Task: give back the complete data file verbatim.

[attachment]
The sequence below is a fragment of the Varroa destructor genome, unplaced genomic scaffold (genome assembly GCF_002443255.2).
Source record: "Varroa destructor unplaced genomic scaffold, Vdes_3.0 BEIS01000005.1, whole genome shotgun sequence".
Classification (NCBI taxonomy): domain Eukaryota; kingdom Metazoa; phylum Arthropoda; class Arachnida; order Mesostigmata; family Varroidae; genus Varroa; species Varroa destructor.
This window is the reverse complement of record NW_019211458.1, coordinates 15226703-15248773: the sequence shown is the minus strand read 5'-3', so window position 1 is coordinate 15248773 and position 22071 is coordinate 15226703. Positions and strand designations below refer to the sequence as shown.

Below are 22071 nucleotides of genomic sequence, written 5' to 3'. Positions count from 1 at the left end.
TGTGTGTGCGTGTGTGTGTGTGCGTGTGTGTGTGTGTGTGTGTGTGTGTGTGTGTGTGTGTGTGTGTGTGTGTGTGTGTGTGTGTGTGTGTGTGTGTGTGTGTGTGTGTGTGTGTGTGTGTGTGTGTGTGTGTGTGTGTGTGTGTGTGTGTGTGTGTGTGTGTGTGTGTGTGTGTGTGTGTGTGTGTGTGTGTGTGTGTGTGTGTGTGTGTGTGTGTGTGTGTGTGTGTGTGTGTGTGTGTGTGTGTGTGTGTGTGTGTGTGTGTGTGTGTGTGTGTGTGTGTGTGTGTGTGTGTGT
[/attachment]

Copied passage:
The sequence below is a fragment of the Varroa destructor genome, unplaced genomic scaffold (genome assembly GCF_002443255.2).
Source record: "Varroa destructor unplaced genomic scaffold, Vdes_3.0 BEIS01000005.1, whole genome shotgun sequence".
Classification (NCBI taxonomy): domain Eukaryota; kingdom Metazoa; phylum Arthropoda; class Arachnida; order Mesostigmata; family Varroidae; genus Varroa; species Varroa destructor.
This window is the reverse complement of record NW_019211458.1, coordinates 15226703-15248773: the sequence shown is the minus strand read 5'-3', so window position 1 is coordinate 15248773 and position 22071 is coordinate 15226703. Positions and strand designations below refer to the sequence as shown.

Below are 22071 nucleotides of genomic sequence, written 5' to 3'. Positions count from 1 at the left end.
TGTGTGTGCGTGTGTGTGTGTGCGTGTGTGTGTGTGTGTGTGTGTGTGTGTGTGTGTGTGTGTGTGTGTGTGTGTGTGTGTGTGTGTGTGTGTGTGTGTGTGTGTGTGTGTGTGTGTGTGTGTGTGTGTGTGTGTGTGTGTGTGTGTGTGTGTGTGTGTGTGTGTGTGTGTGTGTGTGTGTGTGTGTGTGTGTGTGTGTGTGTGTGTGTGTGTGTGTGTGTGTGTGTGTGTGTGTGTGTGTGTGTGTGTGTGTGTGTGTGTGTGTGTGTGTGTGTGTGTGTGTGTGTGTGTGTGTGT